What's this Blog About?

Politics in Wisconsin as they roll up to every level... and some other thoughts that may cross my mind are explored here from my lefty point of view. My values shape my opinions. You'll always find them in here. Let's have some fun exploring why Liberal values are American values!

Your comments are both welcome and encouraged!
(The watercolor is called Magnolia Tree for Momma, by Audrey Crawford)

Friday, April 11, 2008

And to Think That I Learned it on Mulberry Street...

Last month was Dr. Seuss Week across America and I spent a good deal of it reading to and listening to my children reading the good doctor's stories. My girls are nearly too old for Dr. Seuss books, although I'm not really convinced there is a "too old" when it comes to Dr. Seuss. I still love them all endlessly. We have nearly all of them and as I was reading to my daughters night after night we just could never get enough of them!

I'd like to ask everyone out here to tell me your favorite Dr. Seuss story. The one that you read until you had it memorized the one you can still interrupt your child while reading with the exact words in the book.

For me it's two. The first I ever read was Fox in Socks. Now I know this seems hard to believe, but my parents swear I started reading books back to them when I was 3 years old. I don't remember that, but I also don't remember not knowing how to read, so who's to say. One of my earliest memories was sitting in front of my preschool class at St. Mark's Church on the East Side and reading Fox in Socks to the class.

I remember being very proud of myself not because I knew that I was the only kid who could read because I don't remember knowing that. I was proud of myself primarily because the nuns were so stunned by how well I could read and it was really a fun way of getting the attention of those lovely women.

The next one I remember reading was Green Eggs and Ham. I remember trying to climb on mom and dad's bed (and it being really hard to do because that bed was SO BIG!) and daddy picking me up to help me on the bed while I clutched that book as if it were a treasure. I asked if I could read it to them. They excitedly complied and I remember just laughing with them as we all shared this wonderful world of Dr. Seuss.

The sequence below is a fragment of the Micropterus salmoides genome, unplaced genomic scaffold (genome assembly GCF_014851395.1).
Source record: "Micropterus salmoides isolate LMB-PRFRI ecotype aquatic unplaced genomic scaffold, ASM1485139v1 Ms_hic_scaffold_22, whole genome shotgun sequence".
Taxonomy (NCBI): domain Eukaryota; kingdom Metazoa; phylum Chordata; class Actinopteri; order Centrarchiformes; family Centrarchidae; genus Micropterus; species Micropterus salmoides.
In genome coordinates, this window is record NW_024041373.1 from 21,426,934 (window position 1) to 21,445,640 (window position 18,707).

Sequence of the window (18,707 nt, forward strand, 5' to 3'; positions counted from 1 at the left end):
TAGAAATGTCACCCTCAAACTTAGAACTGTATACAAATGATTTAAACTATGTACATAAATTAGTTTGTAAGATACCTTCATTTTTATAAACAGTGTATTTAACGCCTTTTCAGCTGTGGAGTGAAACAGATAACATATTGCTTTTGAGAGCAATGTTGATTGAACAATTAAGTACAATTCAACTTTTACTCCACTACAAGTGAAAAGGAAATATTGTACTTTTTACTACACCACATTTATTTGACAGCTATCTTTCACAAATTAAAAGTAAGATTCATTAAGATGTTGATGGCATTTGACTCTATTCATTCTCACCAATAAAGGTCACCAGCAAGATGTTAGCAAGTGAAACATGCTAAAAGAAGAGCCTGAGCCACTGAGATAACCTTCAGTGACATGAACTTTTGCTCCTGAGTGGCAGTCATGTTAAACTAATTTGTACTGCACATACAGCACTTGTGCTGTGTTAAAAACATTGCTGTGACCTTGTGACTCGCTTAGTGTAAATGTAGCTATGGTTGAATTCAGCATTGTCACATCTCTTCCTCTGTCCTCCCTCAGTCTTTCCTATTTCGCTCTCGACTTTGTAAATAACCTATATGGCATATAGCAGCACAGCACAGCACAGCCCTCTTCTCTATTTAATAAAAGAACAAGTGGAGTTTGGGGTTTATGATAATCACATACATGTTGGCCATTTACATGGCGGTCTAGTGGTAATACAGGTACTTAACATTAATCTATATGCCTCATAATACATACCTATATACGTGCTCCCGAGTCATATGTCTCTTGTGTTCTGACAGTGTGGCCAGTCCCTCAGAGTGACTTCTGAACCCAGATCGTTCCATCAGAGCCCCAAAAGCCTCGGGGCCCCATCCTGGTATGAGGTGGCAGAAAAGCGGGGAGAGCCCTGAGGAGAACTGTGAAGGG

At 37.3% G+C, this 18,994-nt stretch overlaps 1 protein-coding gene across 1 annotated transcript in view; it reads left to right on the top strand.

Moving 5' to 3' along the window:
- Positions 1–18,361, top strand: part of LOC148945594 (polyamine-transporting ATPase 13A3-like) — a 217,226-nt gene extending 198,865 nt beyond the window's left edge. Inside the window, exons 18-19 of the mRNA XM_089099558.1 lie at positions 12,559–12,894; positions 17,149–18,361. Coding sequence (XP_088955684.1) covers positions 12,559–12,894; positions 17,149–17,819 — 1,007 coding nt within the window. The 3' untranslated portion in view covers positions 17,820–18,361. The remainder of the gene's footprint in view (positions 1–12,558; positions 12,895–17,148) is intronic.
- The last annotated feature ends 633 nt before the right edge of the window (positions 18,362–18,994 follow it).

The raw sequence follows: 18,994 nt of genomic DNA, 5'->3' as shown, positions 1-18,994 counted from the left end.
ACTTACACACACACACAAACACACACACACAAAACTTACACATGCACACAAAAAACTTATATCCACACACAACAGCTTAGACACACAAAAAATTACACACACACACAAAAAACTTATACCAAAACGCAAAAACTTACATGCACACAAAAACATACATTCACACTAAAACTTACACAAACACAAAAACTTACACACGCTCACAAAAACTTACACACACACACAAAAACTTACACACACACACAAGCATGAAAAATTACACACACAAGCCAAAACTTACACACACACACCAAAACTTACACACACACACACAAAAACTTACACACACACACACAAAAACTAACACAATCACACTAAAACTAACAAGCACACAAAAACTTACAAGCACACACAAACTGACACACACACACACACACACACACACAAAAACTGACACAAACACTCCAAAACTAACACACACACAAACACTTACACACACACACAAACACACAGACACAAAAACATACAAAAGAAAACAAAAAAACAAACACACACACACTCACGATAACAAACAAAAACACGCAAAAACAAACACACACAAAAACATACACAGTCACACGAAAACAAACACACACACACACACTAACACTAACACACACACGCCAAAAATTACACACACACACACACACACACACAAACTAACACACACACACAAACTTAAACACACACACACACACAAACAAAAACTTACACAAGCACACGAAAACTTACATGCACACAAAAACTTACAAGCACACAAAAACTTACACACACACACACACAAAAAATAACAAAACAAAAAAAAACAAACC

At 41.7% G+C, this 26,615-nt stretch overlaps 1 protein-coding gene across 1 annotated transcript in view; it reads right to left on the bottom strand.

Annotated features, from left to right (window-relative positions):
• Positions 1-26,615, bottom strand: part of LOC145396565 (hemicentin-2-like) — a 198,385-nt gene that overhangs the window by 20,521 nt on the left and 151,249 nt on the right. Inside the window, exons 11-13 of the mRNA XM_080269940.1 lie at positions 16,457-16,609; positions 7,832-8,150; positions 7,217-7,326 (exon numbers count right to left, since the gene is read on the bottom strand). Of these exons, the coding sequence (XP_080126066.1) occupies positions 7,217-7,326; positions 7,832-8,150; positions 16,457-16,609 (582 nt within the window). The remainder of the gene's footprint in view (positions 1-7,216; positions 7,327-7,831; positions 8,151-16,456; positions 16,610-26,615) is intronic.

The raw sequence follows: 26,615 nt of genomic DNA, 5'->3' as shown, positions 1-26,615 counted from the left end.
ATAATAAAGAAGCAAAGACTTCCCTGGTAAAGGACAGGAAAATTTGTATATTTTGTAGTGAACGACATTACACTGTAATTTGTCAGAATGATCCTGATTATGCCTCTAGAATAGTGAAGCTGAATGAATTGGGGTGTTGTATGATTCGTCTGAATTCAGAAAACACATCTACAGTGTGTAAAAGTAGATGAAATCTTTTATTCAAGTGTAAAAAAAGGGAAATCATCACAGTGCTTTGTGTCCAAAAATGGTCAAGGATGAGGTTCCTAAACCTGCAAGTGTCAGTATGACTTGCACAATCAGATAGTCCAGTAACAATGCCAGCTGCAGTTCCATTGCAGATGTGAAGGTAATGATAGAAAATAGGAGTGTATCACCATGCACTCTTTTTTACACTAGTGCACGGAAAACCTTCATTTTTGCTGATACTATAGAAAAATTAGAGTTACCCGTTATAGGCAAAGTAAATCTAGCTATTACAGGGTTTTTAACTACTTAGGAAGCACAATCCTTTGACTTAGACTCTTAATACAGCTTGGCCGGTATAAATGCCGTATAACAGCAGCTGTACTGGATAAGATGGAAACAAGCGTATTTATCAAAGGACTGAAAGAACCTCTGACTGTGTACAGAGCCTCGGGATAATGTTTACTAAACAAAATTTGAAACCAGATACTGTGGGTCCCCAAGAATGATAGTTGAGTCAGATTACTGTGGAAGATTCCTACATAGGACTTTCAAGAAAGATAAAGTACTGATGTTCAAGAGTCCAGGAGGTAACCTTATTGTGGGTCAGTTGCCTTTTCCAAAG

There was Hop on Pop (more a favorite of ours than our father's), Dr. Seuss's ABC, The Foot Book, There's a Wocket in My Pocket, Oh, the Thinks You Can Think, The Ear Book, The classic Cat in the Hat, the Nose Book, Did I Ever Tell You How Lucky You Are!, Yertle the Turtle and other Stories, One Fish Two Fish Red Fish Blue Fish, 500 Hats of Bartholomew Cubbins, Horton Hatches the Egg, If I Ran The Circus, I Can Read with My Eyes Shut, Mr Brown Can Moo, Can You? Oh the list goes on and on and each more delightful than the last!

So why am I telling you this story?

Something else came to me the other day when I was again reading Dr. Seuss books with my girls. My 8 year old had chosen The Sneetches and Other Stories and as she was reading it to me, she stopped and said, "Mommy it's kind of like black people and white people isn't it?" I stopped and looked at her stunned and said, "Yes, sweety it is." Then it hit me like a ton of bricks!

Dr. Seuss taught me to be a liberal!

The Sneetches "Now, the Star-Belly Sneetches had bellies with stars and the Plain-Belly Sneetches had none upon thars" was about the pointlessness of racism, bigotry and intolerance, and how "the man" in this case Sylvester McMonkey McBean makes money off the pointless racism until they realize that "Sneetches are Sneetches and no kind of Sneetch is the best on the beaches. That day, all the Sneetches forgot about stars and whether they have one, or not, upon thars."